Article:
When it comes to coatings, the amount of surface area matters. We know that increasing the surface area can improve adhesion, and that “roughing up” a surface increases surface area.
But is all “roughness” equal when it comes to making coatings stick?
Surface area impacts how well a coating will adhere, how well a liquid will wet a surface, how well ink will fill a print roller, etc. If we measure the size of the surface area, however, the result will depend on the lateral scale size of the features that we include in our measurement.
Imagine trying to measure the length of the coast of Florida. You’ll get one answer if you set out on a cruise ship and follow the shoreline. But in a smaller vessel, you could sail into every bay, so your measurement would be longer. If you swim into every cove, or step around every rock and pebble on the shore, the results would be longer yet.
The same is true of surface area: we will get progressively larger numbers as we include smaller and smaller lateral scales (spatial wavelengths) in the analysis. For a 2D profile, like the one below, we will get different answers if we use a shorter and longer ruler. The smaller the features we include in the measurement, the longer the overall length we will measure.
For areal (3D) data, we determine the overall surface area by “tiling” the surface with triangles, as in the image below. The smaller the tiles, the larger the surface area we will measure.
Professor Christopher Brown at Worcester Polytechnic Institute has been applying this kind of “fractal analysis” to surface measurement for last 30 years.
So, when we ask, “How big is the surface area?” the answer is, “It depends on the size of the ruler.” If we want to compare the surface area of two surfaces, we need to use the same ruler.
The Sdr parameter
For adhesion, knowing how much the surface texture increases the surface area can help predict how well a coating will stick. Basic parameters such as average roughness (Ra, Sa) can’t offer much insight, but fortunately we do have some better parameter options for the task.
Sdr, the Developed Interfacial Area Ratio, is the percentage of surface area that the texture adds to an ideally smooth and flat surface with the same cross-sectional area as the measurement region. An Sdr of 0.023% means that the texture adds 0.023% to the surface area of an ideally smooth surface.
Sdr can be calculated over a particular band of spatial wavelengths that matter for our application. We define that band by applying a short and long filter. If, say, we know that a coating is most affected by features between 0.2 µm and 2.0 µm, we can apply a 0.2 µm short filter and a 2.0 µm long filter, then calculate Sdr over just that band.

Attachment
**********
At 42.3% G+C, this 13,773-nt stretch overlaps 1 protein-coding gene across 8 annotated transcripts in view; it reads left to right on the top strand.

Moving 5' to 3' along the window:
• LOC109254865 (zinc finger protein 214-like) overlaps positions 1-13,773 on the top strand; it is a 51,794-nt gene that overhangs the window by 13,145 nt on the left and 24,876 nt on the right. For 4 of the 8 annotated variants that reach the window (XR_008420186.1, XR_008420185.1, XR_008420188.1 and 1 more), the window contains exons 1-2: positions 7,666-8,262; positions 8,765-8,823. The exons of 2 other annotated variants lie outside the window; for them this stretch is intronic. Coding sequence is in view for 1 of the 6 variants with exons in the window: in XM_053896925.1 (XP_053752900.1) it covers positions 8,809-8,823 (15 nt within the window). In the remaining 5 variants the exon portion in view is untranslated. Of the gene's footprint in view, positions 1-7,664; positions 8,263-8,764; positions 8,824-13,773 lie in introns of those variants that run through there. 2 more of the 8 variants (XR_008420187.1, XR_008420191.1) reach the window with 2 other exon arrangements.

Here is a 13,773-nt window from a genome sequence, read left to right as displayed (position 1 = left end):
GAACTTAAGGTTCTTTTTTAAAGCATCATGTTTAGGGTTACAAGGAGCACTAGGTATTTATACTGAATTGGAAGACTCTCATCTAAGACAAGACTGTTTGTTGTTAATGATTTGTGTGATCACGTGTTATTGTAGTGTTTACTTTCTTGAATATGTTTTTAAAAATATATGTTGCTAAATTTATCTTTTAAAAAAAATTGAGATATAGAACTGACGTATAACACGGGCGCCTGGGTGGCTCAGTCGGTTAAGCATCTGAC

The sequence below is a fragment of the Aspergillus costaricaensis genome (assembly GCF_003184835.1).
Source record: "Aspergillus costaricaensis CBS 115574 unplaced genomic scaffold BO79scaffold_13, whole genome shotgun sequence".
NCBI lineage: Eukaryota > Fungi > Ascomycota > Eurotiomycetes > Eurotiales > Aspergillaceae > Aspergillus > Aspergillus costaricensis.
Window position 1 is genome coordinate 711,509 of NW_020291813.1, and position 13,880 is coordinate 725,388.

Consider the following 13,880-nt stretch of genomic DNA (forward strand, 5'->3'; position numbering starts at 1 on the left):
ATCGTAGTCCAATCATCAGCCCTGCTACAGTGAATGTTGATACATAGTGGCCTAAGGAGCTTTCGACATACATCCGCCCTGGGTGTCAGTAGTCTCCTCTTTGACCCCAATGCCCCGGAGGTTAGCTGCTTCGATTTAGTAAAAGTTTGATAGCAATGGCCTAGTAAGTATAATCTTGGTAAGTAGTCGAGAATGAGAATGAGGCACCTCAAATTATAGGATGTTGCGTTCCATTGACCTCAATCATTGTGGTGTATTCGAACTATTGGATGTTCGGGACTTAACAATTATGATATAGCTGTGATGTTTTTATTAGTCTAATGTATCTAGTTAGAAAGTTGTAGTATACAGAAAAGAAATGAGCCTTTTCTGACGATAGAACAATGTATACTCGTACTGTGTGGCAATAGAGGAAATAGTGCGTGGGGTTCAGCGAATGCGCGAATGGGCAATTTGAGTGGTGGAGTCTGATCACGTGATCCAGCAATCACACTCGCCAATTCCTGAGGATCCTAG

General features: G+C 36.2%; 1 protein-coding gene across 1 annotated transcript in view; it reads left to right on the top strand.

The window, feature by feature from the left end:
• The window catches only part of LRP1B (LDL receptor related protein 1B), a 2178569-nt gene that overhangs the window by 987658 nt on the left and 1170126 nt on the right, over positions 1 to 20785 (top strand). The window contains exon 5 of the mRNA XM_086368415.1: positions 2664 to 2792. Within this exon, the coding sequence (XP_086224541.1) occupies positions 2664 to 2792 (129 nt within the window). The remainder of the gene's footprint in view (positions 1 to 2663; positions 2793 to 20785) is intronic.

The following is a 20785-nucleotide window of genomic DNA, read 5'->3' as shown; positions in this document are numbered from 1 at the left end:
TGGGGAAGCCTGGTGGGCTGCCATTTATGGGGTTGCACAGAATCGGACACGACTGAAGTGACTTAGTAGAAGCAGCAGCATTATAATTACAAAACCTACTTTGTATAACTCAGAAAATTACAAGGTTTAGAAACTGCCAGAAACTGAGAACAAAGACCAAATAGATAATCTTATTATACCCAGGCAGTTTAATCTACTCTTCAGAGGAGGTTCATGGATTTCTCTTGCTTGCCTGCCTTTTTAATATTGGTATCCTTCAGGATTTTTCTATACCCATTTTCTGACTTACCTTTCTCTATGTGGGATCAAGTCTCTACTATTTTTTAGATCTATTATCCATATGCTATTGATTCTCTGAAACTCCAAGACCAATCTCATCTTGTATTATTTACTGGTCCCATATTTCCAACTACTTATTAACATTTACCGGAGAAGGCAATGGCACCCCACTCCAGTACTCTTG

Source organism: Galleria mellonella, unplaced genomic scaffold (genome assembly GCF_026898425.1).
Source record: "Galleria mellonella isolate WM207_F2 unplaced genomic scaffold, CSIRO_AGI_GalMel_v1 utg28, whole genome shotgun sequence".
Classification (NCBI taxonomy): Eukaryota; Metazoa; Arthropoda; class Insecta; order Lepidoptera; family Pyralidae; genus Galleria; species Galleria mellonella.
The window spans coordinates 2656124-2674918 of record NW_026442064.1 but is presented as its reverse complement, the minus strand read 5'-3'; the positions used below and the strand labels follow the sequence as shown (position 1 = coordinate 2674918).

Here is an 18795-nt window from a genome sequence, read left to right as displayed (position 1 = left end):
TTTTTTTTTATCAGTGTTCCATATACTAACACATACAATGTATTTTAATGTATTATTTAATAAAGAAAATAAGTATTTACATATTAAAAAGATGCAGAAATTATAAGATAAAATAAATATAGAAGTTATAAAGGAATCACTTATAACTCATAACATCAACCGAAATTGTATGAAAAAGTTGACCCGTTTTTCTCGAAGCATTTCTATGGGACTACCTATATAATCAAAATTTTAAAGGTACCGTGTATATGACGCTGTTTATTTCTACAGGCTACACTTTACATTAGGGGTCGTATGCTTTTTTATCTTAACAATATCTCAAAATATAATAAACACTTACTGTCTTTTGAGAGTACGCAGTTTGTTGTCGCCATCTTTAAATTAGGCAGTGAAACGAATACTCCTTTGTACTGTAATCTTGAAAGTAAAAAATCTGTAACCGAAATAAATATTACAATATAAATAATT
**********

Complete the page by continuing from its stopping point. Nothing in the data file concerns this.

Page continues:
Multiscale Sdr takes this a step further by letting us plot Sdr over a spectrum of length/area scales. In the plot below, the top/left side of the graph shows Sdr when it is calculated using the smallest area scales (i.e., the smallest possible triangles) to tile the surface. Here the Sdr equals 1.17, so the texture has added 17% to the surface area! Moving right, we calculate Sdr with progressively larger length/ area scales, until we approach the ideally smooth surface on the right side of the graph and Sdr = 1.00.
Not all spatial wavelengths are equal!
An example can illustrate when this kind of analysis is helpful. The data below shows the surface of a paper towel, as measured with a 3D optical profiler.
The paper surface is covered with large pores, with spatial wavelengths between 300 µm and 5mm. These wavelengths have relatively high amplitudes, with an Sa (average roughness) of 31.6 µm. It might seem that these large pores would increase the surface area, and indeed they do. The Sdr for this band of spatial wavelengths is 3.68%, So, the largest pores add a little less than 4% to the surface area.
Within the larger pores, we also have smaller nooks and crannies between the paper fibers. These shorter spatial wavelength features (25–300 µm) have much lower amplitudes (Sa < 8 µm). Yet, despite their small size, these features increase the paper towel’s surface area by nearly 12%! The tiniest features increase the surface area 3 times more than the larger features.
The optimum surface texture for coating adhesion will depend on many factors, and a particular coating may bond best with particular sizes of surface features. But when it comes to increasing surface area, never underestimate the impact of the smallest features!
Want to know more about how surface texture impacts coating adhesion? Check out our upcoming Surface Roughness, Texture and Tribology class. We will be talking about this and many other aspects of surface texture.